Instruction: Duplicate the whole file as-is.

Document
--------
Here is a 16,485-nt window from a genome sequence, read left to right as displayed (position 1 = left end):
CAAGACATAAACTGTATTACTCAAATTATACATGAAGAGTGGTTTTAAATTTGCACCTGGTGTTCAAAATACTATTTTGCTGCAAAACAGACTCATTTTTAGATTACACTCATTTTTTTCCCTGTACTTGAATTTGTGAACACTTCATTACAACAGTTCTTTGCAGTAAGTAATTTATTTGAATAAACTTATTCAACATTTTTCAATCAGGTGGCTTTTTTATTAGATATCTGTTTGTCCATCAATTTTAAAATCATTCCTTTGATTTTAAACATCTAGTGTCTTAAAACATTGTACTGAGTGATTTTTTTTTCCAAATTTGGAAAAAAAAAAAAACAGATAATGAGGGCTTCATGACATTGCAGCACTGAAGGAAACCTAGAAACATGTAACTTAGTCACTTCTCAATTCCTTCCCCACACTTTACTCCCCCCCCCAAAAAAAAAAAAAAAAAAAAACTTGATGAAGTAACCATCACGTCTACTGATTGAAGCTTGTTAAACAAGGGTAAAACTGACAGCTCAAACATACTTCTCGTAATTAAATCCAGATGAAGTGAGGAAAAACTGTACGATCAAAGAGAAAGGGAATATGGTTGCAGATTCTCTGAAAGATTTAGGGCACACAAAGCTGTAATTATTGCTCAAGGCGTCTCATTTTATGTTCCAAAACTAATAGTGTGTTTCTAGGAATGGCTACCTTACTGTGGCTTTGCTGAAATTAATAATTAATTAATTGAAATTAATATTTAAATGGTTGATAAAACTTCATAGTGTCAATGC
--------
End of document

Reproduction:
Here is a 16,485-nt window from a genome sequence, read left to right as displayed (position 1 = left end):
CAAGACATAAACTGTATTACTCAAATTATACATGAAGAGTGGTTTTAAATTTGCACCTGGTGTTCAAAATACTATTTTGCTGCAAAACAGACTCATTTTTAGATTACACTCATTTTTTTCCCTGTACTTGAATTTGTGAACACTTCATTACAACAGTTCTTTGCAGTAAGTAATTTATTTGAATAAACTTATTCAACATTTTTCAATCAGGTGGCTTTTTTATTAGATATCTGTTTGTCCATCAATTTTAAAATCATTCCTTTGATTTTAAACATCTAGTGTCTTAAAACATTGTACTGAGTGATTTTTTTTTCCAAATTTGGAAAAAAAAAAAAACAGATAATGAGGGCTTCATGACATTGCAGCACTGAAGGAAACCTAGAAACATGTAACTTAGTCACTTCTCAATTCCTTCCCCACACTTTACTCCCCCCCCCAAAAAAAAAAAAAAAAAAAAACTTGATGAAGTAACCATCACGTCTACTGATTGAAGCTTGTTAAACAAGGGTAAAACTGACAGCTCAAACATACTTCTCGTAATTAAATCCAGATGAAGTGAGGAAAAACTGTACGATCAAAGAGAAAGGGAATATGGTTGCAGATTCTCTGAAAGATTTAGGGCACACAAAGCTGTAATTATTGCTCAAGGCGTCTCATTTTATGTTCCAAAACTAATAGTGTGTTTCTAGGAATGGCTACCTTACTGTGGCTTTGCTGAAATTAATAATTAATTAATTGAAATTAATATTTAAATGGTTGATAAAACTTCATAGTGTCAATGC